Kane, who is perhaps best known for his work as a painter and installation artist in Scarborough, has been closely following the progress of the £1.7 billion potash mine since 2011. With unique access to the York Potash offices and working sites, Kane has produced a catalogue of photographic insight into the project which includes the exploration drilling, UK crop trials, public consultation events, planning meetings, site preparations, social events and the people that work on the project.
During the last four years Kane has also been busy creating large-scale paintings, etchings, silkscreen prints and watercolours, which are also available to view and purchase on his new website.
Kane said: “As a painter I have always been interested in our industrial past, working landscapes and the archaeology of forgotten places. Packhorse tracks, Roman roads, boundary stones and Celtic crosses are touchstones to our past and help to tell a story of people and their lives throughout history.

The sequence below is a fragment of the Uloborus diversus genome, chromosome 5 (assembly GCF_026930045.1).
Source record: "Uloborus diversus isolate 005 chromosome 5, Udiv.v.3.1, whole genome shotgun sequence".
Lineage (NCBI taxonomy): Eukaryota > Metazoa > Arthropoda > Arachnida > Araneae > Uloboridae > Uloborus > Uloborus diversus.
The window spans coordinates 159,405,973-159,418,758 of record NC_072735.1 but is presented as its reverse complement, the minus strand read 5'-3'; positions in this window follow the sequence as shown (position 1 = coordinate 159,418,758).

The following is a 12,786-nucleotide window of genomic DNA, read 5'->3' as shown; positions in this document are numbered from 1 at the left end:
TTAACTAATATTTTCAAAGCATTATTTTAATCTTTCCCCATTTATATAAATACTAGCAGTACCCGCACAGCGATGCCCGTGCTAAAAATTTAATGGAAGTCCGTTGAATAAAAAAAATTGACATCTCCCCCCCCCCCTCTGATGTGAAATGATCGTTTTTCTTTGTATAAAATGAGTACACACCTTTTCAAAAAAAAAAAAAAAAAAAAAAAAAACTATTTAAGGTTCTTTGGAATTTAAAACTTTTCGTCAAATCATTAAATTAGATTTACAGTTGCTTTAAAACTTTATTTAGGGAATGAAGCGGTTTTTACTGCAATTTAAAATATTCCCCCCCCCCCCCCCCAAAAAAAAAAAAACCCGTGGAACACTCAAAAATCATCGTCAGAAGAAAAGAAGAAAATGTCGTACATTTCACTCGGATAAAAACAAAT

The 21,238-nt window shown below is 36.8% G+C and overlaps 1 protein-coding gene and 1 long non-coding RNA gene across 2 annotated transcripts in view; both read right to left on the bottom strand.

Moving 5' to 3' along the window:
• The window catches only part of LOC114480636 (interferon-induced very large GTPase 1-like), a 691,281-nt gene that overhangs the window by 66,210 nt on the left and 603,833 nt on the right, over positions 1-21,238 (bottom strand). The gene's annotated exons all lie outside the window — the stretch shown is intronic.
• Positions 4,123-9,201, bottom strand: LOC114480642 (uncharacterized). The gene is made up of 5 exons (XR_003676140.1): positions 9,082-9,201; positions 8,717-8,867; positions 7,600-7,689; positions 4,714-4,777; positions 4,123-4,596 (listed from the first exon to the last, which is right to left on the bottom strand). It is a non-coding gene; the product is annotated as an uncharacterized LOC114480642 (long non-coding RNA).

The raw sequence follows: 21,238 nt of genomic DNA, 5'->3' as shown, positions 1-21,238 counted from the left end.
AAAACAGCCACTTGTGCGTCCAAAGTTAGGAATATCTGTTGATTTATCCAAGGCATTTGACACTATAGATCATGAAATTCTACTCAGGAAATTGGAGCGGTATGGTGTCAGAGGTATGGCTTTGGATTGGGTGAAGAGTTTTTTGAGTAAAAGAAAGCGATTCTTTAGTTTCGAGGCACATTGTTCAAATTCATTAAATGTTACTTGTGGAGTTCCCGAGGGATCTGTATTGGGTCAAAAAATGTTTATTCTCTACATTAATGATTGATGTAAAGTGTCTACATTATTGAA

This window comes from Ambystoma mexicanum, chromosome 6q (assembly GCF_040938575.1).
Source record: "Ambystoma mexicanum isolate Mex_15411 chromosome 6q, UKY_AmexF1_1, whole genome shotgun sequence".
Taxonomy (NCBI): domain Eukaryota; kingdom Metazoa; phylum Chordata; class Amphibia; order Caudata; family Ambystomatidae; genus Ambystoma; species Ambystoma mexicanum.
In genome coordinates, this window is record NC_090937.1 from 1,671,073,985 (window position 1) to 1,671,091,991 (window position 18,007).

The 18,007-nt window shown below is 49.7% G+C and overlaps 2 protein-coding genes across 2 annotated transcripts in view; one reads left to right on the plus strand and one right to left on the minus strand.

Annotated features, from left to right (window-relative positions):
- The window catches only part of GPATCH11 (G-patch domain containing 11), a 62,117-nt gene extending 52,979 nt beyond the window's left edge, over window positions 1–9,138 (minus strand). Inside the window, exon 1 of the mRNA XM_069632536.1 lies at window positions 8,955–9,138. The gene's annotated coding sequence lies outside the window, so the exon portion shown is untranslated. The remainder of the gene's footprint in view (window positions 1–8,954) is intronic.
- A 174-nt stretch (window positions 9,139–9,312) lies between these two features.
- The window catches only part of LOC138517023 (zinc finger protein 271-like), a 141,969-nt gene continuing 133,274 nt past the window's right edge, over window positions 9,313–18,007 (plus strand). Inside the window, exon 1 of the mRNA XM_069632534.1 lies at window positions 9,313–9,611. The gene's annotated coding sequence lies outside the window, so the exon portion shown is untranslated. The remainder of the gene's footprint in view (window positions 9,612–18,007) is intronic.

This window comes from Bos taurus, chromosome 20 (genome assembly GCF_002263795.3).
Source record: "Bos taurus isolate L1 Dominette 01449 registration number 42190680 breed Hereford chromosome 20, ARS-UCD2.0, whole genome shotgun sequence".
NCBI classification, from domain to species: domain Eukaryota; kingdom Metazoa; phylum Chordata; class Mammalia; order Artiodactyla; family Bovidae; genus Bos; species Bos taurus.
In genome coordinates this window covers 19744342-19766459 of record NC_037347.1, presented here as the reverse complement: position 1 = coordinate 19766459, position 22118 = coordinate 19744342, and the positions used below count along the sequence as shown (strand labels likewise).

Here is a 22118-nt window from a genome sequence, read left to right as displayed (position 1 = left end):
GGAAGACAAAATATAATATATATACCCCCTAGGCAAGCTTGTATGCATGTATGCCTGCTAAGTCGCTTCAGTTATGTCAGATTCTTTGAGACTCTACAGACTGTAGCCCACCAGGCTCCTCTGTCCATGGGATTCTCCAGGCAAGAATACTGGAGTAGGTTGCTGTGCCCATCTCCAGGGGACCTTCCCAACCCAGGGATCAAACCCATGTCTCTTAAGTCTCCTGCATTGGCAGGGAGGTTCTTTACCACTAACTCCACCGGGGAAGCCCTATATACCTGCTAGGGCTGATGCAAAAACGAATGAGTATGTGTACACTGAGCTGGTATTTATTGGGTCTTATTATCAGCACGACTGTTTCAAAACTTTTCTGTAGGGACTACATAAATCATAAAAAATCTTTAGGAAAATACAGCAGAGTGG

“I am recording the present for the future, to create a visual response to a project which will offer opportunities for thousands of people within this region. This is the most exciting project I have ever worked on and a creative challenge that will last for years.”
The photography from his work will become part of the company archive and a record of its development for future generations to come. Selected works will be on display at the company’s Annual General Meeting in York, in September and then exhibited at various art galleries across North Yorkshire. People interested in the project can see the work on display now via the website, yorkpotashartist.co.uk.by